This study included 81 patients who underwent primary laparoscopic repair of midline VH on a day surgery setting; 30cases (37%) were males and 51 (63%) were females. Their ages ranged from 20 – 57 years with mean age 37.4±9.4 years. Thirty-eight (46.9%) patients in our study presented with epigastric hernias, thirty-four (42%) patients had paraumbilical hernias, and port site hernias were found in nine (11.1%) patients after laparoscopic cholecystectomy (LC, three patients) and laparoscopic sleeve gastrectomy (LSG, six patients). Neither multiple hernias nor multiple defects were seen in our cases. The mean width of the defect was 15 ± 4.3 mm (range, 5

– 20 mm). The clinical and demographic characteristics of our patients are shown in table 2.

Table 2: Demographic and clinical characteristics of patients enrolled in our study


Characteristic

Total (n=81)

Age (year) Range Mean ± SD


20 – 57

37.4 ± 9.4

Sex

Male Female


30 (37%)

51 (63%)

Type of hernia Epigastric Paraumbilical Port site

post LC

post LSG


38 (46.9%)

34 (42%)

9 (11.1%)

3 (3.7%)

6 (7.4%)

Width of the hernia defect (mm) Range

Median


5 – 20

16

Mean ± SD

15 ± 4.3


During operation, none of our cases showed hernia defect that couldn’t be detected by preoperative clinical examination (occult defect). All cases were completed by laparoscopy with 0% rate of conversion to open surgery and no cases of bleeding during adhesiolysis or bleeding from port site were encountered. The mean operative time was 52.3 min (range, 38 – 60 min). We used the ‘numerical pain rating scale’ for assessment of postoperative pain, in which the patient is asked to indicate the intensity of current, best, and worst pain levels on a scale of 0 (no pain) to 10 (worst pain imaginable). Only two female cases (2.5%) had the score of 4 – 6 on the numerical score in the first 24 hours postoperatively, indicating moderate pain, the scores of the remaining seventy-nine cases (97.5%) were in the range of 1 – 3 indicating mild pain intensity. All cases were done on a day surgery setting, and all were uneventfully discharged within 12 hours after surgery. The mean HOS was 8 ± 3.2 hours.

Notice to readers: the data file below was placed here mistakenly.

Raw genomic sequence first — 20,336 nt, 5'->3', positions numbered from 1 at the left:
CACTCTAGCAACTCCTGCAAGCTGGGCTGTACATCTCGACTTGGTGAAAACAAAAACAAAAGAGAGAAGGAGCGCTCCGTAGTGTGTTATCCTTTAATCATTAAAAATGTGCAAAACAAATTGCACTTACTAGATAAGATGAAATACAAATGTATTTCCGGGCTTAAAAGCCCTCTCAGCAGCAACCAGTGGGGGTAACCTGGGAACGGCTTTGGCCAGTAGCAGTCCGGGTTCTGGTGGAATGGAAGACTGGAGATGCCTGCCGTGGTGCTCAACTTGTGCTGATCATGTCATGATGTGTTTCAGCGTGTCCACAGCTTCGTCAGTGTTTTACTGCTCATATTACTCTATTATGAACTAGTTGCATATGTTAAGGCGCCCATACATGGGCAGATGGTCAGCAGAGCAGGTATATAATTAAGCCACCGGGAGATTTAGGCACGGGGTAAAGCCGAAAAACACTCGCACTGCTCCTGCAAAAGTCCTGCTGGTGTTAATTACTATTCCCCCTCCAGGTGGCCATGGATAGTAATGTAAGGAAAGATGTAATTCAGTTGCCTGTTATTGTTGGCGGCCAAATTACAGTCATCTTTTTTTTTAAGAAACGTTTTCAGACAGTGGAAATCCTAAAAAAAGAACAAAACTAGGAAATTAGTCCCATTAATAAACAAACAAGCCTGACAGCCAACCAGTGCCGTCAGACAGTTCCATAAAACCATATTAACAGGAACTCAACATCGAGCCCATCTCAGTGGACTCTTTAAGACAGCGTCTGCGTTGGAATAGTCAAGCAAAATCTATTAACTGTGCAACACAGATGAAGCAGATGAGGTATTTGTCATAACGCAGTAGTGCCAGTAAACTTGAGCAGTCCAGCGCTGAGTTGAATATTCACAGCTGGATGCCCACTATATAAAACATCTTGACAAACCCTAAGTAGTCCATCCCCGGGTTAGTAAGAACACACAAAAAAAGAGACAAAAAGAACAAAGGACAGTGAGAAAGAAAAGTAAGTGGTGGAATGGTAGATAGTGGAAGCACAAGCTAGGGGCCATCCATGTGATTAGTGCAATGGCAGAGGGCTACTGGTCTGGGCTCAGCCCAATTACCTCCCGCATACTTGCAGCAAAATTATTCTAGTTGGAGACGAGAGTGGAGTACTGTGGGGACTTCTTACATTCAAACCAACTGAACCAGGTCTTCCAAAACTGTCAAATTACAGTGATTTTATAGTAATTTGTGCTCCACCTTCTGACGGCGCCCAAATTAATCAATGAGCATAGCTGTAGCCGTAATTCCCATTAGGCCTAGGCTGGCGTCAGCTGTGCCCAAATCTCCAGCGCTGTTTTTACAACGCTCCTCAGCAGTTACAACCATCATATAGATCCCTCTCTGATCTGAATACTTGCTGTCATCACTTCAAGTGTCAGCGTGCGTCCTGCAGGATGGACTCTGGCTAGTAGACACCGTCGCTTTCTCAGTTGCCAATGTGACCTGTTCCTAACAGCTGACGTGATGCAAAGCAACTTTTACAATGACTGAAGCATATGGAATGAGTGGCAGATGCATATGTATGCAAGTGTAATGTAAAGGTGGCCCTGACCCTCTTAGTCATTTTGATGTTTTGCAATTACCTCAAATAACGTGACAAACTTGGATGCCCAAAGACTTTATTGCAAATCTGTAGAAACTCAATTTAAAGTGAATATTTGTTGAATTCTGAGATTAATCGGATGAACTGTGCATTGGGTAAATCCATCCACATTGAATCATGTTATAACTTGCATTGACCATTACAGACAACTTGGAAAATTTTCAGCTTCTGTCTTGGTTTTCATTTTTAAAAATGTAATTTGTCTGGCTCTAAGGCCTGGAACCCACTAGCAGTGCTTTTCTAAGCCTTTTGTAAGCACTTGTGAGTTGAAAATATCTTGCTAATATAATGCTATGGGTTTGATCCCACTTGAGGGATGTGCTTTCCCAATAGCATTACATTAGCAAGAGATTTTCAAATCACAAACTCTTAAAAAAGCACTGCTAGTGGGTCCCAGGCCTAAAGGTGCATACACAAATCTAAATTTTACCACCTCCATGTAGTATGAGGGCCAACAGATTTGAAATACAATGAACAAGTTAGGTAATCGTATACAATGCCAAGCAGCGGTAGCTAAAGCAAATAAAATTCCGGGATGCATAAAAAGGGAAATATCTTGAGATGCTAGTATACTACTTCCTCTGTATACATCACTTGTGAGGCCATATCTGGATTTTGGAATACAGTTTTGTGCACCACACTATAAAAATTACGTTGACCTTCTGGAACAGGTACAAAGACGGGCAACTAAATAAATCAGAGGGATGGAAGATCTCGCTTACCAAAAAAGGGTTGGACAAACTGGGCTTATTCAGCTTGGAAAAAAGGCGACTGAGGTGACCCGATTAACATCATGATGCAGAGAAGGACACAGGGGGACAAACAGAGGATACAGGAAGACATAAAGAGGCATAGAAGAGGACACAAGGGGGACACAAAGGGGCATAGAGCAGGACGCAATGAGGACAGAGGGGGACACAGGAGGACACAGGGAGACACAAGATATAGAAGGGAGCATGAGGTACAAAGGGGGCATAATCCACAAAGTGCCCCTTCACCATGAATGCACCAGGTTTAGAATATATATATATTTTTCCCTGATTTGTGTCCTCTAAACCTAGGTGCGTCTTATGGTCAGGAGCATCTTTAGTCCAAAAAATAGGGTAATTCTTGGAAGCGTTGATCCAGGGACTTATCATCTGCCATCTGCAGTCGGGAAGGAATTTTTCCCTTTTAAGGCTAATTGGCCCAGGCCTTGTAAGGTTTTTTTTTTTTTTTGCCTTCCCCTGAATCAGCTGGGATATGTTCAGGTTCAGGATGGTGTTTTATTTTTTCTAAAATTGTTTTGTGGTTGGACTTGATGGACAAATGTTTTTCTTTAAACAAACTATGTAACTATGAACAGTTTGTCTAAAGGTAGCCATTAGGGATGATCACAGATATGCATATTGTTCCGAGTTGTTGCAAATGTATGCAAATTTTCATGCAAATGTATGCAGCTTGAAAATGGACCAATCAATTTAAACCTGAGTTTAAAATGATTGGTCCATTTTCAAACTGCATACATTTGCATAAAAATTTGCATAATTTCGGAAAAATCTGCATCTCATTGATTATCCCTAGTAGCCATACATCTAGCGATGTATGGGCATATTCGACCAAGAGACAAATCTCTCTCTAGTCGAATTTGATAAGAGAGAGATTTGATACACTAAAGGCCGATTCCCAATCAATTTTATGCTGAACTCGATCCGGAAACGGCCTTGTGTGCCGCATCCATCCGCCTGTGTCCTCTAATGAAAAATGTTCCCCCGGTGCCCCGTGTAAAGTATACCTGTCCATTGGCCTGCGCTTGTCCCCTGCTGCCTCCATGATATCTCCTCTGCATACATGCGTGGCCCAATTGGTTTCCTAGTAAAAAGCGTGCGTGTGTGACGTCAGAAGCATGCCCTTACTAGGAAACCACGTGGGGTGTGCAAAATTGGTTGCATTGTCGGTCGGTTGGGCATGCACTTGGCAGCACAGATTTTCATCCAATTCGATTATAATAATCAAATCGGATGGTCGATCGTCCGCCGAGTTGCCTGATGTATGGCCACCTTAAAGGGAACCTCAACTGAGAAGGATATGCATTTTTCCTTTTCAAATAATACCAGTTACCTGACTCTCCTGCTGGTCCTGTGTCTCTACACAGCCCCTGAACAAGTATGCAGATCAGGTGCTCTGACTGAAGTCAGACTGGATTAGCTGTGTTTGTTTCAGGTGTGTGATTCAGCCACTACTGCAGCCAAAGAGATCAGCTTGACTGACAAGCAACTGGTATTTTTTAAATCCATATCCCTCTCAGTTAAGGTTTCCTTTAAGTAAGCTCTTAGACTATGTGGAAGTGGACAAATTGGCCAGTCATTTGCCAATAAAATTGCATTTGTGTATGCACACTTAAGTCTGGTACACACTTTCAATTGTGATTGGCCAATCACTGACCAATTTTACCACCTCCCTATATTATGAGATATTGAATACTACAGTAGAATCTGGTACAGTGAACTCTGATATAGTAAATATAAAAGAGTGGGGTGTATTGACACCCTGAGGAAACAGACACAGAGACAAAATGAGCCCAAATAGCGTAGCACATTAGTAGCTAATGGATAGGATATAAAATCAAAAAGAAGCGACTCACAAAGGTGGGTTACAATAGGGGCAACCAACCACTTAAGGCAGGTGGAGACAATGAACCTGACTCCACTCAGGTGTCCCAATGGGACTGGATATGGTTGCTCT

During the early postoperative follow-up, we found no cases with intestinal injury or paralytic ileus. Eighteen patients (22.2%) developed seroma not requiring aspiration and not persistent for more than 45 days with clinical and radiological (US) follow up of the size of seroma. Hematoma was seen in three (3.7%) patients and was conservatively managed. Only two cases (2.5%) developed SSI, infection was superficial in both cases and responded rapidly to oral antibiotics and repeated wound dressing without the need for further procedures.

If clinical examination of the site of the previously operated hernia during the period of follow- up revealed a swelling with the characters of hernia, this is defined as hernia recurrence. Rate of recurrence was 4.9%; late in the follow-up period, four out of the eighty-one cases developed recurrent hernia at a mean follow-up of 20 months as shown in table 3.


Table 3: Operative data and postoperative outcome in our study


Total(n=81)

Multiple defects

0%

Occult defects

0%

Rate of conversion to open surgery

0%

Operative time (min) Range

Mean ± SD


38 – 60

52.3 ± 5.6

Postoperative pain Mild Moderate